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Facilitators and barriers to chlamydia testing in general practice for young people using a theoretical model (COM-B): a systematic review protocol

McDonagh, LK; Saunders, JM; Cassell, J; Bastaki, H; Hartney, T; Rait, G; (2017) Facilitators and barriers to chlamydia testing in general practice for young people using a theoretical model (COM-B): a systematic review protocol. [Review]. BMJ Open , 7 (3) , Article e013588. 10.1136/bmjopen-2016-013588. Green open access

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Abstract

INTRODUCTION: Chlamydia is a key health concern with high economic and social costs. There were over 200 000 chlamydia diagnoses made in England in 2015. The burden of chlamydia is greatest among young people where the highest prevalence rates are found. Annual testing for sexually active young people is recommended; however, many of those at risk do not receive testing. General practice has been identified as an ideal setting for testing, yet efforts to increase testing in this setting have not been effective. One theoretical model which may provide insight into the underpinnings of chlamydia testing is the Capability, Opportunity and Motivation Model of Behaviour (COM-B model). The aim of this systematic review is to: (1) identify barriers and facilitators to chlamydia testing for young people in general practice and (2) use a theoretical model to conduct a behavioural analysis of chlamydia testing behaviour. METHODS AND ANALYSIS: Qualitative, quantitative and mixed methods studies published after 2000 will be included. Seven databases (MEDLINE, PubMed, EMBASE, Informit, PsycInfo, Scopus, Web of Science) will be searched to identify peer-reviewed publications which examined barriers and facilitators to chlamydia testing in general practice. Risk of bias will be assessed using the Critical Appraisal Skills Programme. Data regarding study design and key findings will be extracted. The data will be analysed using thematic analysis and the resultant factors will be mapped onto the COM-B model components. All findings will be reported in accordance with the Preferred Reporting Items for Systematic Reviews and Meta-Analyses guidelines. ETHICS AND DISSEMINATION: Ethical approval is not required. The results will be disseminated via submission for publication to a peer-review journal when complete and for presentation at national and international conferences. The review findings will be used to inform the development of interventions to facilitate effective and efficient chlamydia testing in general practice.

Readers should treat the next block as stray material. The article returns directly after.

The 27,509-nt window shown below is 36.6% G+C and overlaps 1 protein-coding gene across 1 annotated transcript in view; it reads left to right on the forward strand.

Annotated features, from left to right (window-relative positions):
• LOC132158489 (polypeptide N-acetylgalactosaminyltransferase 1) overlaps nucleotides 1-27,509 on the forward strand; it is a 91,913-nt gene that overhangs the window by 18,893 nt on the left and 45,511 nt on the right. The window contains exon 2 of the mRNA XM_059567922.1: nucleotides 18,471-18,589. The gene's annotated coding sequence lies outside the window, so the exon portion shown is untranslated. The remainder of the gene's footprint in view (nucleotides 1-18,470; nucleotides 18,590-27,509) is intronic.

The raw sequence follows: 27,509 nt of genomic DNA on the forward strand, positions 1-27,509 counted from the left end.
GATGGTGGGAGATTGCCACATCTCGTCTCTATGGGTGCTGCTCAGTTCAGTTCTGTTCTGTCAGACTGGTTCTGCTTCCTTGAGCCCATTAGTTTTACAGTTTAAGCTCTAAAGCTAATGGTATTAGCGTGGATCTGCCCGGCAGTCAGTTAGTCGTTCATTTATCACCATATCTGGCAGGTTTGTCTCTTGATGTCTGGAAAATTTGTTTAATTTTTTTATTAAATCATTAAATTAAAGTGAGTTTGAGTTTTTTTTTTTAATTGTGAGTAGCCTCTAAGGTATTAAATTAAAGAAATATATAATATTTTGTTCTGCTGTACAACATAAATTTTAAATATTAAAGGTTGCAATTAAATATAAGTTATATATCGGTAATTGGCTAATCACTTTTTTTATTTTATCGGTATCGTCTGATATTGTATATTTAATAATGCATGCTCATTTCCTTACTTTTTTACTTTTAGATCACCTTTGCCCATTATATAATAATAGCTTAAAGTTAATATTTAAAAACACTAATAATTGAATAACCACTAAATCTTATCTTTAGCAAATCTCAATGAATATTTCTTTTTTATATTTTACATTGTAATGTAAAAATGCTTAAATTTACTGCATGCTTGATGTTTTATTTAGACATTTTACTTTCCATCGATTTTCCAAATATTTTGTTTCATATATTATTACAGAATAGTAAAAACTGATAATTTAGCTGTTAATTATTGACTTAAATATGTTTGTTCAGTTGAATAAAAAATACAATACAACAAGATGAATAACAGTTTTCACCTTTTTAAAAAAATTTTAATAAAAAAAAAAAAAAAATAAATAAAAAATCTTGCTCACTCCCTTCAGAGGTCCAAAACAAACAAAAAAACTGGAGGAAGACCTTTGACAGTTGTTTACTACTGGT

Type: Article
Title: Facilitators and barriers to chlamydia testing in general practice for young people using a theoretical model (COM-B): a systematic review protocol
Open access status: An open access version is available from UCL Discovery
DOI: 10.1136/bmjopen-2016-013588
Publisher version: http://doi.org/10.1136/bmjopen-2016-013588
Language: English
Additional information: This is an Open Access article distributed in accordance with the terms of the Creative Commons Attribution (CC BY 4.0) license, which permits others to distribute, remix, adapt and build upon this work, for commercial use, provided the original work is properly cited. See: http://creativecommons.org/licenses/by/4.0/
UCL classification: UCL
UCL > Provost and Vice Provost Offices
UCL > Provost and Vice Provost Offices > School of Life and Medical Sciences
UCL > Provost and Vice Provost Offices > School of Life and Medical Sciences > Faculty of Population Health Sciences
UCL > Provost and Vice Provost Offices > School of Life and Medical Sciences > Faculty of Population Health Sciences > Institute for Global Health
UCL > Provost and Vice Provost Offices > School of Life and Medical Sciences > Faculty of Population Health Sciences > Institute for Global Health > Infection and Population Health
UCL > Provost and Vice Provost Offices > School of Life and Medical Sciences > Faculty of Population Health Sciences > Institute of Epidemiology and Health
UCL > Provost and Vice Provost Offices > School of Life and Medical Sciences > Faculty of Population Health Sciences > Institute of Epidemiology and Health > Primary Care and Population Health
URI: https://discovery.ucl.ac.uk/id/eprint/1550548
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